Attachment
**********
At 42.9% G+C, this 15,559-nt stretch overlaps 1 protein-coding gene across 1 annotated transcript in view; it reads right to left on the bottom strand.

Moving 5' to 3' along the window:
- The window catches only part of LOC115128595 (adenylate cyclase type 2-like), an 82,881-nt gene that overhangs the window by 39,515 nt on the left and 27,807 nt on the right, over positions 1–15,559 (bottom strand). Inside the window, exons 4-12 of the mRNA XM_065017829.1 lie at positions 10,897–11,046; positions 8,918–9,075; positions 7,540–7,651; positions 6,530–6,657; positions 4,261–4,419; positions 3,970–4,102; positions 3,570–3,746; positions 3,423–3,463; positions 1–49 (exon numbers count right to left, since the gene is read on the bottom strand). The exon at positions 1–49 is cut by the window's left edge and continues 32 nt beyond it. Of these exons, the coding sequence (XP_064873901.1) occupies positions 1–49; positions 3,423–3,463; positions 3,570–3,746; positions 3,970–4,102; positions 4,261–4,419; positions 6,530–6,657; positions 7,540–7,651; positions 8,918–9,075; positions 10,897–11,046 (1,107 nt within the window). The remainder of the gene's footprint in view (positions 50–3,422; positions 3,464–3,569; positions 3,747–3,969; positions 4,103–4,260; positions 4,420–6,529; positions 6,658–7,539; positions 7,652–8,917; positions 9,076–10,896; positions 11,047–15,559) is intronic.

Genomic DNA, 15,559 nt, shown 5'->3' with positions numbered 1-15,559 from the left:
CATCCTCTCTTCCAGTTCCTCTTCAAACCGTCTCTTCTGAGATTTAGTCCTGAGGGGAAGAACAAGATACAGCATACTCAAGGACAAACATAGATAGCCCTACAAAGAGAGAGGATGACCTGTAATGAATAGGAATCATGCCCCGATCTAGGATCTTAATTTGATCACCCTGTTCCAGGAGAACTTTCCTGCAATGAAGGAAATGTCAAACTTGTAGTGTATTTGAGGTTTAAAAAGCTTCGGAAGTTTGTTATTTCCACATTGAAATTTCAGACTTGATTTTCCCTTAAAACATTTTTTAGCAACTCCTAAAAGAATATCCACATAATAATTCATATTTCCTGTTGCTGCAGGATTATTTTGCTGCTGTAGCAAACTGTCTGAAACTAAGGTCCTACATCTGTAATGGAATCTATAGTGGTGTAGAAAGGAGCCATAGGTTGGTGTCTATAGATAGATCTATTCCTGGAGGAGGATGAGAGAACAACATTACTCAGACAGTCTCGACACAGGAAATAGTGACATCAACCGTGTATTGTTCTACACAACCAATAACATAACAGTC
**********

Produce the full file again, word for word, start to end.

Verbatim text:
At 42.9% G+C, this 15,559-nt stretch overlaps 1 protein-coding gene across 1 annotated transcript in view; it reads right to left on the bottom strand.

Moving 5' to 3' along the window:
- The window catches only part of LOC115128595 (adenylate cyclase type 2-like), an 82,881-nt gene that overhangs the window by 39,515 nt on the left and 27,807 nt on the right, over positions 1–15,559 (bottom strand). Inside the window, exons 4-12 of the mRNA XM_065017829.1 lie at positions 10,897–11,046; positions 8,918–9,075; positions 7,540–7,651; positions 6,530–6,657; positions 4,261–4,419; positions 3,970–4,102; positions 3,570–3,746; positions 3,423–3,463; positions 1–49 (exon numbers count right to left, since the gene is read on the bottom strand). The exon at positions 1–49 is cut by the window's left edge and continues 32 nt beyond it. Of these exons, the coding sequence (XP_064873901.1) occupies positions 1–49; positions 3,423–3,463; positions 3,570–3,746; positions 3,970–4,102; positions 4,261–4,419; positions 6,530–6,657; positions 7,540–7,651; positions 8,918–9,075; positions 10,897–11,046 (1,107 nt within the window). The remainder of the gene's footprint in view (positions 50–3,422; positions 3,464–3,569; positions 3,747–3,969; positions 4,103–4,260; positions 4,420–6,529; positions 6,658–7,539; positions 7,652–8,917; positions 9,076–10,896; positions 11,047–15,559) is intronic.

Genomic DNA, 15,559 nt, shown 5'->3' with positions numbered 1-15,559 from the left:
CATCCTCTCTTCCAGTTCCTCTTCAAACCGTCTCTTCTGAGATTTAGTCCTGAGGGGAAGAACAAGATACAGCATACTCAAGGACAAACATAGATAGCCCTACAAAGAGAGAGGATGACCTGTAATGAATAGGAATCATGCCCCGATCTAGGATCTTAATTTGATCACCCTGTTCCAGGAGAACTTTCCTGCAATGAAGGAAATGTCAAACTTGTAGTGTATTTGAGGTTTAAAAAGCTTCGGAAGTTTGTTATTTCCACATTGAAATTTCAGACTTGATTTTCCCTTAAAACATTTTTTAGCAACTCCTAAAAGAATATCCACATAATAATTCATATTTCCTGTTGCTGCAGGATTATTTTGCTGCTGTAGCAAACTGTCTGAAACTAAGGTCCTACATCTGTAATGGAATCTATAGTGGTGTAGAAAGGAGCCATAGGTTGGTGTCTATAGATAGATCTATTCCTGGAGGAGGATGAGAGAACAACATTACTCAGACAGTCTCGACACAGGAAATAGTGACATCAACCGTGTATTGTTCTACACAACCAATAACATAACAGTC